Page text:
But the Mughals were fought only once in the seventeenth century.

In 1681, his children complained to Sir Child, the director of the company, that the officials of Nawab Shaista Khan, the nephew of the Mughal emperor Aurangzeb Alamgir in Bengal, were harassing him in tax and other matters. Child wrote a letter of military assistance to his king. So in 1686 a large fleet sailed from London to Bengal with nineteen warships, two hundred cannons and six hundred soldiers aboard. The Mughal emperor’s army was also ready, so the Mughals were victorious in the war.

In 1695, Henry Avery, a British pirate, looted Aurangzeb’s treasured ships ‘Fateh Muhammad’ and Ganj Sawai. The treasure was worth between six and seven million British pounds.


Sir Thomas Rowe’s Tireless Diplomatic Struggle Grants Free Trade to Surat East India Company

Historian William Dale Rimple says that the British soldiers were killed by the Mughal army like flies and then the company’s five factories in Bengal were destroyed and all the British were driven out of Bengal.

The Surat factory was closed while Bombay was blocked. Company employees were chained around the city and subjected to severe defamation like thieves and murderers. The company had no choice but to apologize and return to their factories as beggars at the king’s court.

The British Crown officially condemned Henry Avery and apologized to the Mughal emperor. Aurangzeb Alamgir pardoned the company in 1690.

In the late seventeenth century, the East India Company bought silk and sugar utensils from China. The goods had to be paid in silver because they did not have any products that China needed. The solution was to cultivate poppy in Bengal and set up factories in Bihar to manufacture opium and smuggle it to China.

Until then, opium was rarely used in China. The East India Company increased the use of opium among the people through Chinese agents. The company also bought silk and sugar utensils from the opium trade and made a profit.When the Chinese refused to buy opium, the British ship ‘Nemesis’ wrecked the port of Canton.

When the Chinese government tried to stop the opium trade and the opium that came to China was destroyed, there were many wars between China and Britain. In which China was defeated and Britain made many agreements with China on degrading terms. Received compensation for lost opium.

Occupied its ports. The British occupation of Hong Kong was one such link. When the Chinese government wrote a letter to Queen Victoria in protest asking her to help stop the opium trade, the Chinese government did not respond.

After the death of King Aurangzeb in 1707, people of different regions lined up against each other. The company took advantage to build an army of millions of locals, which, thanks to the Industrial Revolution in Europe, also took advantage of war technology. This small but effective army defeated the large armies of Mughals, Marhats, Sikhs and local Nawabs armed with old technology one by one.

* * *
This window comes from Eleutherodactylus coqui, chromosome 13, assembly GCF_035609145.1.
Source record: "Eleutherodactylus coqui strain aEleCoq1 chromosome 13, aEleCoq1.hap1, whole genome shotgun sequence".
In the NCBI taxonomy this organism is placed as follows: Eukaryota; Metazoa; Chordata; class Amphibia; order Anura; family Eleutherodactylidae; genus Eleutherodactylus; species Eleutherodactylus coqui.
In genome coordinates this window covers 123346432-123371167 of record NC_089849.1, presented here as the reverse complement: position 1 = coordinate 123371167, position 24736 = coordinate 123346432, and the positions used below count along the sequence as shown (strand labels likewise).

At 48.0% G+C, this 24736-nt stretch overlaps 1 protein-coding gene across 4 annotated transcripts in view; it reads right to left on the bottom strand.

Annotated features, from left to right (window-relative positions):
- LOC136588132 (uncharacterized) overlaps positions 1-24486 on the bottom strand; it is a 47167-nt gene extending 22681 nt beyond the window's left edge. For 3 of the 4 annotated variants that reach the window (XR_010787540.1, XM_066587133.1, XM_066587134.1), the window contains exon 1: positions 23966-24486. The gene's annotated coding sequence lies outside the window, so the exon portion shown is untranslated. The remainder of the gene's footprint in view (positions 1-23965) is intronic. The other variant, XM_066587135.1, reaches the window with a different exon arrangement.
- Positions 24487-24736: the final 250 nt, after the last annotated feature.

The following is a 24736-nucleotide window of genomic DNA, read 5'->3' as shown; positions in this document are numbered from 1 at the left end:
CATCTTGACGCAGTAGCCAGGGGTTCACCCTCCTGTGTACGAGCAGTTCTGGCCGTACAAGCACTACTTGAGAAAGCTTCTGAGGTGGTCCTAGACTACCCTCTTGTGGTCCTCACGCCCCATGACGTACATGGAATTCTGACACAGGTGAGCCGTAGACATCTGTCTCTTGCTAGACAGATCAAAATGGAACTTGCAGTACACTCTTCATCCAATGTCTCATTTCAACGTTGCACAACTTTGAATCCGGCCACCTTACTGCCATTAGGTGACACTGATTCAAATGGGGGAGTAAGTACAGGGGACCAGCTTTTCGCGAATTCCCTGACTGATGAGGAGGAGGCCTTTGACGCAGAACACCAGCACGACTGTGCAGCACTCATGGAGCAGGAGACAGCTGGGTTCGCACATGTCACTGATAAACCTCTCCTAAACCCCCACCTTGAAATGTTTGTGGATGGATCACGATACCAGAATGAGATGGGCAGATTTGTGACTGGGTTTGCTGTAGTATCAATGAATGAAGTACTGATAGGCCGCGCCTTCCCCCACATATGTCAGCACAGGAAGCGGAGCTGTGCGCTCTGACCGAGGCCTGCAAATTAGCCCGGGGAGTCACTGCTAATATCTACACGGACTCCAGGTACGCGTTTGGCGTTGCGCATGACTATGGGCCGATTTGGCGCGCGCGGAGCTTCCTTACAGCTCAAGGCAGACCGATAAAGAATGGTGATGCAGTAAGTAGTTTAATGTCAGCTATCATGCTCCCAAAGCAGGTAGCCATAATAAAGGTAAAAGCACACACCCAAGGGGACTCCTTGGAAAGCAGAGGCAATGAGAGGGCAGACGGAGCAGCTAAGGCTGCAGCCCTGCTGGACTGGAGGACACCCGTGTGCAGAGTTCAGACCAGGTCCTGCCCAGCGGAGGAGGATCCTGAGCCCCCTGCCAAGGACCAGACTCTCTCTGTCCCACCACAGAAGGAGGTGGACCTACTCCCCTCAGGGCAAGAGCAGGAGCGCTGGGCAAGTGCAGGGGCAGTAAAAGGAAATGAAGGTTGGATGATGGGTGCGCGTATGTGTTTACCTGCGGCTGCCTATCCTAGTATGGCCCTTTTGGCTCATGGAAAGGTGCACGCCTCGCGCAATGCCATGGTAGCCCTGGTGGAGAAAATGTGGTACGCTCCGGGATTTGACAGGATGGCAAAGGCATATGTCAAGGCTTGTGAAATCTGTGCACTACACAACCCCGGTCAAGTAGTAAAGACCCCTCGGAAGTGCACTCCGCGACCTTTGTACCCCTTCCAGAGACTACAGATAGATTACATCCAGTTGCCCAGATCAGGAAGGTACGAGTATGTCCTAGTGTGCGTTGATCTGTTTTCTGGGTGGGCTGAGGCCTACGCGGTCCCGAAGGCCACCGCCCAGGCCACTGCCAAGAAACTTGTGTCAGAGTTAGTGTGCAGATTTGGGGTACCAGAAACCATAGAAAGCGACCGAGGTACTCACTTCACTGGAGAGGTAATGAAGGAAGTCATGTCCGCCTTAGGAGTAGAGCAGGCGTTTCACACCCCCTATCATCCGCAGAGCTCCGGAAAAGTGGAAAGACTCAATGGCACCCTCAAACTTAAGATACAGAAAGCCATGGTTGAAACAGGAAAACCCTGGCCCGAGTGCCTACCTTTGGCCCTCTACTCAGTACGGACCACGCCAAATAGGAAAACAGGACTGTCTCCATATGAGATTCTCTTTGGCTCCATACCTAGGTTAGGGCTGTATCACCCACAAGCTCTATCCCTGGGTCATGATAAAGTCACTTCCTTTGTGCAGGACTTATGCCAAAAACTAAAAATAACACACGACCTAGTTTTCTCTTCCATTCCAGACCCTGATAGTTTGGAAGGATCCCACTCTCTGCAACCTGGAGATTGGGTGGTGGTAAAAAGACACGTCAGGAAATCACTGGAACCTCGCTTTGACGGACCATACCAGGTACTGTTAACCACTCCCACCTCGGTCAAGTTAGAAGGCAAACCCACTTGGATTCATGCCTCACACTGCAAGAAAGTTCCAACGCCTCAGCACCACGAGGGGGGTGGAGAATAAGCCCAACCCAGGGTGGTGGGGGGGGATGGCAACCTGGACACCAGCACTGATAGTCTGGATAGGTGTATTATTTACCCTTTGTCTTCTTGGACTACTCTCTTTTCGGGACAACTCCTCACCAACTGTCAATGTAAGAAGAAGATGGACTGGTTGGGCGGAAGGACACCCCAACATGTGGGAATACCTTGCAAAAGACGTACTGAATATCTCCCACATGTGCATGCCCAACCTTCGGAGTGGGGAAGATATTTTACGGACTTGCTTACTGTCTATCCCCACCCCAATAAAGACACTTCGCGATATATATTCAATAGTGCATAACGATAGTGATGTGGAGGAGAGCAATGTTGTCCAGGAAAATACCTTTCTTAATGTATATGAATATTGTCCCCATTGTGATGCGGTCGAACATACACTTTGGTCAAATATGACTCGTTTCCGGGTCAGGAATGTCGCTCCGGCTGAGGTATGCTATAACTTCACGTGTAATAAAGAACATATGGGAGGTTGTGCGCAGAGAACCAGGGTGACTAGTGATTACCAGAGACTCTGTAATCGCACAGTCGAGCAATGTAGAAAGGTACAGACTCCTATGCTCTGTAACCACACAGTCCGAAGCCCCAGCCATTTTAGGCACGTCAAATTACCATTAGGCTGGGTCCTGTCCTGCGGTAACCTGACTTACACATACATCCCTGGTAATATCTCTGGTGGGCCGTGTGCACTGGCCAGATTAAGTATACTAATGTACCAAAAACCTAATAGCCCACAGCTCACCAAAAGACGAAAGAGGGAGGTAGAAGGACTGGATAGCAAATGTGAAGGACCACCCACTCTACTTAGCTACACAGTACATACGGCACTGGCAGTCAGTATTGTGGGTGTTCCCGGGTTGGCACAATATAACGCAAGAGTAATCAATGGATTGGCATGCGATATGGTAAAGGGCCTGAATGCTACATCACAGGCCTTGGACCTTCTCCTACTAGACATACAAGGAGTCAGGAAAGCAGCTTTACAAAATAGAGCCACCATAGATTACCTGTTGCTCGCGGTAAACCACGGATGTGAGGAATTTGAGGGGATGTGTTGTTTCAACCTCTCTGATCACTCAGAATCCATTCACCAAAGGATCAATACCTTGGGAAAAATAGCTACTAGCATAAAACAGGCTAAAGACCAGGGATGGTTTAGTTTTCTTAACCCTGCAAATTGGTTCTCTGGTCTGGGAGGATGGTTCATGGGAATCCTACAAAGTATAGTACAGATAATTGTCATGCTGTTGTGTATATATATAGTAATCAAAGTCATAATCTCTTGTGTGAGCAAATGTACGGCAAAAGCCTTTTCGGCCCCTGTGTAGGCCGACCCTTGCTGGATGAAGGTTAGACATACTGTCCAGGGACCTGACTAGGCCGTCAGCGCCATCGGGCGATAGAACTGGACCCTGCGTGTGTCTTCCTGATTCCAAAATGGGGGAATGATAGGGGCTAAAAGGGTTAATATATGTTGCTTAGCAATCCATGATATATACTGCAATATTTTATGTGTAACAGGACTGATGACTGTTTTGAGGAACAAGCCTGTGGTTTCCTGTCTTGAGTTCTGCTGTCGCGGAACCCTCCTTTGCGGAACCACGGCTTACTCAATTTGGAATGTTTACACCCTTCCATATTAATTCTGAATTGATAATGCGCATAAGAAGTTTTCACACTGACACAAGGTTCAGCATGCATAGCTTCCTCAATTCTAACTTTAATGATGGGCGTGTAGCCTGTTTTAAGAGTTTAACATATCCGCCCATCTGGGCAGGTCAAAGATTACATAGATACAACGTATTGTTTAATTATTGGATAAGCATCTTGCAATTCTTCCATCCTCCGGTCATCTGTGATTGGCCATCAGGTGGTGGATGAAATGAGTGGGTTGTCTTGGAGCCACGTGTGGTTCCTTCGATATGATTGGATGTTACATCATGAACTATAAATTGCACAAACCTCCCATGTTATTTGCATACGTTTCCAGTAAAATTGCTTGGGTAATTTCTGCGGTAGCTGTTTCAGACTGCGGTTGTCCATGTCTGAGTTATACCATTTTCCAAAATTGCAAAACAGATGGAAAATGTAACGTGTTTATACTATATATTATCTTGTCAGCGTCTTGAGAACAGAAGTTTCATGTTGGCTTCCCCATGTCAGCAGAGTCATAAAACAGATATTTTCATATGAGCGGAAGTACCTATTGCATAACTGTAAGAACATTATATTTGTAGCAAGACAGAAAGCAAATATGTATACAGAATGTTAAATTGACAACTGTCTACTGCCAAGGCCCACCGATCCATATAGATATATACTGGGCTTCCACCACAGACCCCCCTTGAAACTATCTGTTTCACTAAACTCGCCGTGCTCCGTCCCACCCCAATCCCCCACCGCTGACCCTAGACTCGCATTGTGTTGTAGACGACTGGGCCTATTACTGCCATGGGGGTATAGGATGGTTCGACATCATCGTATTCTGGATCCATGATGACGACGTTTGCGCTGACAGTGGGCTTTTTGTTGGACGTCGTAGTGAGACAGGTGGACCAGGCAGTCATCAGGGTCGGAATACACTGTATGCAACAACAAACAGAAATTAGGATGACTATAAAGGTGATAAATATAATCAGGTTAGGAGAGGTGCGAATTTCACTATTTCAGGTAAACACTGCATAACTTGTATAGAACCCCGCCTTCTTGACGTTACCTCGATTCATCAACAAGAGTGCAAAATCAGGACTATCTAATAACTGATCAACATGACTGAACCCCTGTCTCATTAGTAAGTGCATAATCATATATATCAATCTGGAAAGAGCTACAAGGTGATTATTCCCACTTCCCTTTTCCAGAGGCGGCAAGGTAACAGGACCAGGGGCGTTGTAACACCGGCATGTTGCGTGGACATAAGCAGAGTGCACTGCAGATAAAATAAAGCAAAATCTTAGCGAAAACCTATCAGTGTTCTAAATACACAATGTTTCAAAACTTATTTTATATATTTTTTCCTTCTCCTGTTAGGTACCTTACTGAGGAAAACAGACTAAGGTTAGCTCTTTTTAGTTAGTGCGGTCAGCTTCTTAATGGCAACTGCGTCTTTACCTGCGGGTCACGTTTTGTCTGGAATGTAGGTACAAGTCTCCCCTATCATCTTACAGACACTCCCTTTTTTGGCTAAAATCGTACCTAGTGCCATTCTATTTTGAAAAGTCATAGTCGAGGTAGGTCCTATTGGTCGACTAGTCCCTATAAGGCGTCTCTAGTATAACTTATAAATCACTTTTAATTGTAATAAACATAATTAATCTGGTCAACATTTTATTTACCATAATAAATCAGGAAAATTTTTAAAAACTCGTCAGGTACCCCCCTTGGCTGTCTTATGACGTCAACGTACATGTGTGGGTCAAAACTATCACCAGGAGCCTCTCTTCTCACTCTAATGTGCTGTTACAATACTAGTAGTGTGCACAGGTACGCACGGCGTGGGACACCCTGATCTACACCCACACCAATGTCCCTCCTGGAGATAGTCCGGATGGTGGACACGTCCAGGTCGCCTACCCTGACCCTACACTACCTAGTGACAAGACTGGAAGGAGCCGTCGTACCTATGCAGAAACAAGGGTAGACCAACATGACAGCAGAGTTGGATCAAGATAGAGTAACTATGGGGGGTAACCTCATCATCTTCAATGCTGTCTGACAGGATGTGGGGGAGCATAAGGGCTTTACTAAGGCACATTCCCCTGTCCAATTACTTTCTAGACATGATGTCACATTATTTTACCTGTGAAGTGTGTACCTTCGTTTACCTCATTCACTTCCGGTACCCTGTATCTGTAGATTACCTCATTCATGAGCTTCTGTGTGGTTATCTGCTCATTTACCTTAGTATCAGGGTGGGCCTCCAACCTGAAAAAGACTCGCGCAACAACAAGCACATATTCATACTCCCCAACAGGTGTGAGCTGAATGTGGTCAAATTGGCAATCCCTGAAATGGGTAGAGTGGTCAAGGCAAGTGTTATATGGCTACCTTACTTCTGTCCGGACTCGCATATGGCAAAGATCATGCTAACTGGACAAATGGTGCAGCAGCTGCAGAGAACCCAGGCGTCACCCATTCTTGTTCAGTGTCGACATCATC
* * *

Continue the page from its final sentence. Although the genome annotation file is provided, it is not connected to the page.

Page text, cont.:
In 1756, Nawab Siraj-ud-Daulah became the ruler of the richest semi-autonomous state of Bengal in India. Fifty percent of the revenue of the Mughal government came from this state. Bengal was a major center of textile and shipbuilding not only in India but all over the world. The people of the area earned a good living by exporting silk, cotton garments, steel, potassium nitrate and agricultural and industrial goods.

The company began expanding its forts in Calcutta and increasing the number of its troops. Nawab sent a message to the company not to expand its scope. Following the order, the Nawab attacked Calcutta and captured the British forts. The British prisoners were imprisoned in the basement of Fort William.

The East India Company recruited Mir Jaffer, a commander in the Nawab’s army, who had a secret desire to become ruler. On 23 June 1757, a battle took place at Plassey between the Company and the Nawab’s forces. Due to the abundance of cannons and the betrayal of Mir Jafar, the British were victorious and Mir Jafar was enthroned on the throne of Bengal.

The British now began to pay tribute to Mir Jafar. Thus began the era of looting in India. When the treasury was empty, Mir Jafar enlisted the help of the Dutch army to chase the company. After the conquest in 1759 and again in 1764, the Company took over the administration of Bengal. With the imposition of new taxes, they started buying Bengali goods cheaply and selling them abroad at high prices.


Scholar Wajahat Masood writes that in the first half of the eighteenth century, British merchants used to buy cotton and rice from Indians in exchange for silver coins. After the Battle of Plassey, the East India Company established a monopoly on trade with India through the system of finance and tariffs.